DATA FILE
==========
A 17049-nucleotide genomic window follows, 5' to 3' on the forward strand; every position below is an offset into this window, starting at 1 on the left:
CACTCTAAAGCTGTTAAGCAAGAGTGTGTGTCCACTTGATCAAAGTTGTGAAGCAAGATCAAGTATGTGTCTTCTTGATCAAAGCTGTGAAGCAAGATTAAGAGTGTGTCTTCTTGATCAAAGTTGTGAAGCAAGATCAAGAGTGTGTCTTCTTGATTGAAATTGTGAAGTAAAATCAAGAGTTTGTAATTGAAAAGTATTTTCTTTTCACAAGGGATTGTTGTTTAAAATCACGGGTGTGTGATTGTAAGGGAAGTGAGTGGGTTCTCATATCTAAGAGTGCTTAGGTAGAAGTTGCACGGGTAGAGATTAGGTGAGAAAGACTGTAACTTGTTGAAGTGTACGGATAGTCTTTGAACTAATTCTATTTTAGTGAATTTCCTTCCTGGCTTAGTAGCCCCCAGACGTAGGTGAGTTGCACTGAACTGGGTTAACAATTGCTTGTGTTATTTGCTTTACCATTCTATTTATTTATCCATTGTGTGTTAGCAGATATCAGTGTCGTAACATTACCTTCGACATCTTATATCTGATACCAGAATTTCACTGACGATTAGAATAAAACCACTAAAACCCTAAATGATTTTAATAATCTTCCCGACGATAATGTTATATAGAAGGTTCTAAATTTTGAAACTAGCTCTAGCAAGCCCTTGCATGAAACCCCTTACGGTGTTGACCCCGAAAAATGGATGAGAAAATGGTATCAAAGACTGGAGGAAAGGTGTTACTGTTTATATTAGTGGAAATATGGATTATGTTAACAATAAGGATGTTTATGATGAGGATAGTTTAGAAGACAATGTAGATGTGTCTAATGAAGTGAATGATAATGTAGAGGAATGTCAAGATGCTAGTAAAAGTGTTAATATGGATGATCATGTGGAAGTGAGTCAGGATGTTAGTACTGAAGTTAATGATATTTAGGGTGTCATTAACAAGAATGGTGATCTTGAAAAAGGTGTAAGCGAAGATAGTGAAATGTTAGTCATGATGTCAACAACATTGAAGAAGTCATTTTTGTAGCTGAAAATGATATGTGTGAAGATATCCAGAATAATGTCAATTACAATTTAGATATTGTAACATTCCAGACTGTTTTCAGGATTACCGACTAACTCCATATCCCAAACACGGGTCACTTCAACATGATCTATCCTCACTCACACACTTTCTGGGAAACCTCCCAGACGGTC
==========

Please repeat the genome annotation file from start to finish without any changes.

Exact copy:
A 17049-nucleotide genomic window follows, 5' to 3' on the forward strand; every position below is an offset into this window, starting at 1 on the left:
CACTCTAAAGCTGTTAAGCAAGAGTGTGTGTCCACTTGATCAAAGTTGTGAAGCAAGATCAAGTATGTGTCTTCTTGATCAAAGCTGTGAAGCAAGATTAAGAGTGTGTCTTCTTGATCAAAGTTGTGAAGCAAGATCAAGAGTGTGTCTTCTTGATTGAAATTGTGAAGTAAAATCAAGAGTTTGTAATTGAAAAGTATTTTCTTTTCACAAGGGATTGTTGTTTAAAATCACGGGTGTGTGATTGTAAGGGAAGTGAGTGGGTTCTCATATCTAAGAGTGCTTAGGTAGAAGTTGCACGGGTAGAGATTAGGTGAGAAAGACTGTAACTTGTTGAAGTGTACGGATAGTCTTTGAACTAATTCTATTTTAGTGAATTTCCTTCCTGGCTTAGTAGCCCCCAGACGTAGGTGAGTTGCACTGAACTGGGTTAACAATTGCTTGTGTTATTTGCTTTACCATTCTATTTATTTATCCATTGTGTGTTAGCAGATATCAGTGTCGTAACATTACCTTCGACATCTTATATCTGATACCAGAATTTCACTGACGATTAGAATAAAACCACTAAAACCCTAAATGATTTTAATAATCTTCCCGACGATAATGTTATATAGAAGGTTCTAAATTTTGAAACTAGCTCTAGCAAGCCCTTGCATGAAACCCCTTACGGTGTTGACCCCGAAAAATGGATGAGAAAATGGTATCAAAGACTGGAGGAAAGGTGTTACTGTTTATATTAGTGGAAATATGGATTATGTTAACAATAAGGATGTTTATGATGAGGATAGTTTAGAAGACAATGTAGATGTGTCTAATGAAGTGAATGATAATGTAGAGGAATGTCAAGATGCTAGTAAAAGTGTTAATATGGATGATCATGTGGAAGTGAGTCAGGATGTTAGTACTGAAGTTAATGATATTTAGGGTGTCATTAACAAGAATGGTGATCTTGAAAAAGGTGTAAGCGAAGATAGTGAAATGTTAGTCATGATGTCAACAACATTGAAGAAGTCATTTTTGTAGCTGAAAATGATATGTGTGAAGATATCCAGAATAATGTCAATTACAATTTAGATATTGTAACATTCCAGACTGTTTTCAGGATTACCGACTAACTCCATATCCCAAACACGGGTCACTTCAACATGATCTATCCTCACTCACACACTTTCTGGGAAACCTCCCAGACGGTC